First off, Empire reunites Taraji P. Henson and Terrence Howard, who were so incredible together in Hustle & Flow in 2005. Howard was nominated for an Academy Award for that movie (Henson should've been) and has since gone on to build a diverse filmography (not to suggest he hadn't been working before Hustle, it's just that the Oscar nod sent his career into overdrive). Here he plays Lucious Lyon, a powerful music mogul who operates the influential Empire Entertainment, home to a host of music's hottest hit-makers. His ex-wife Cookie (Henson), upon her release from prison after 17 years, has returned to the fold in an attempt to stake her claim in the company she helped create. She barely knows her three sons, all of whom are involved in Empire Entertaiment. Jamal (Jussie Smollett) and Hakeem (Bryshere Y. Gray) are performers, while their emotionally troubled businessman brother Andre (Trai Byers) is gunning for control of the company.
The biggest strength of Empire is the constantly churning, twisting plot. The writers are constantly stirring the waters as this group of professionals, some of whom (including Lucious and Cookie) are alarmingly unscrupulous. We’re told very early on that Lucious is battling ALS; most of his family, friends, and associates are in the dark about his illness. We're never allowed any easy sympathizing, however, as some of Lucious' business decisions are definitely of the illegal and unethical variety. Meanwhile, the emotional core of the show lies in Cookie's attempts to reconnect with her estranged sons. Singer Jamal is gay, something that Lucious is seriously uncomfortable with (he literally tried to throw him out in the garbage when Jamal was a child). As such, Jamal's talent is ignored by Lucious—which in turn sets Cookie on a fierce corrective mission. Rapper Hakeem is Lucious’ favorite and he aims to make him a star.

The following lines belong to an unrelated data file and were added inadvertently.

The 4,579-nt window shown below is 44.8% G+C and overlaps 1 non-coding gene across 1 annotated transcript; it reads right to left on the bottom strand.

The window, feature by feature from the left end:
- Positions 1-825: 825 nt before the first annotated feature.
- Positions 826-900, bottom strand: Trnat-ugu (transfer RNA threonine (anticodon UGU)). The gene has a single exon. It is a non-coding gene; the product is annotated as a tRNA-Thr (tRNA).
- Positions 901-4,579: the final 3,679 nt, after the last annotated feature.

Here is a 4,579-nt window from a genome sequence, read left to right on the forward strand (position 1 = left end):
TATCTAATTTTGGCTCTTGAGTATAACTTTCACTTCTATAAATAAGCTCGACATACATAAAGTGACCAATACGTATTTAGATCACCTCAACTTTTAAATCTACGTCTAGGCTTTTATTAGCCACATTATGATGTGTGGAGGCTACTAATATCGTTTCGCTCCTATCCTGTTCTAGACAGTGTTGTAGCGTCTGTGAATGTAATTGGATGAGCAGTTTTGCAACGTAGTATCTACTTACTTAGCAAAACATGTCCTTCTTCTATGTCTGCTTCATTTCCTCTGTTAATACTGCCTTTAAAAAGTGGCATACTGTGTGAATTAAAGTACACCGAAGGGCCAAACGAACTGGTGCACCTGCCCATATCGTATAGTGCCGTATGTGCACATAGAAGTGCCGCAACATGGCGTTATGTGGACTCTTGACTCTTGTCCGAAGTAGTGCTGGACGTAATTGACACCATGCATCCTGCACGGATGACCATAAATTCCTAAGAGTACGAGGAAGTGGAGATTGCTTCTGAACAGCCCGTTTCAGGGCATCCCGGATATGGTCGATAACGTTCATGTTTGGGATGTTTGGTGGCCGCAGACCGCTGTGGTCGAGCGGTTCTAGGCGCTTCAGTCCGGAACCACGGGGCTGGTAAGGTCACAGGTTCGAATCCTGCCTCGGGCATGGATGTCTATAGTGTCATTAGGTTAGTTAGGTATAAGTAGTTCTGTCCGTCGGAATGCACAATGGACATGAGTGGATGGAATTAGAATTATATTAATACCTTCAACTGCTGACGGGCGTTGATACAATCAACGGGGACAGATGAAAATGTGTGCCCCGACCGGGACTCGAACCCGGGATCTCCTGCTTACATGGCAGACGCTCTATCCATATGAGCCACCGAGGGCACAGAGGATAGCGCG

That's pretty much the setup, yet it barely scratches the surface of the various supporting characters and the roles they play in the greater Empire Entertainment scenario. Bolstered by a magnetic performance by Taraji P. Henson and Terrence Howard, it’s not at all difficult to see how Empire became such a ratings powerhouse for Fox early in 2015.
Top notch production values are well represented on Fox's Blu-ray, with transfer that are every bit as sharp and detailed as what we've come to expect from big budget, major network shows. Again, it's the punchy DTS-HD MA surround mixes that will capture most listeners' attention. The score by Fil Eisler and the thumping tunes, crafted by a team of producers and songwriters led by Timbaland, sound lively and exciting throughout.
Speaking of the music of Empire, fans will find plenty of it in the supplemental features. Each of the three discs boasts "uncut music performances," adding up to over a half hour of expanded content. There are also three music videos ("What Is Love," "Power of the Empire," "Come Away With Me"). Series co-creators Lee Daniels and Danny Strong, along with several other participants (including stars Terrence Howard and Taraji P. Henson), provide audio commentary for the pilot episode. Otherwise, we just get a couple of brief featurettes: "Empire: It's In the Music" (nine minutes) and "The Empire of Style" (eight minutes).
The second season of Empire premiered on September 23, so if you’re not up to date now’s the time.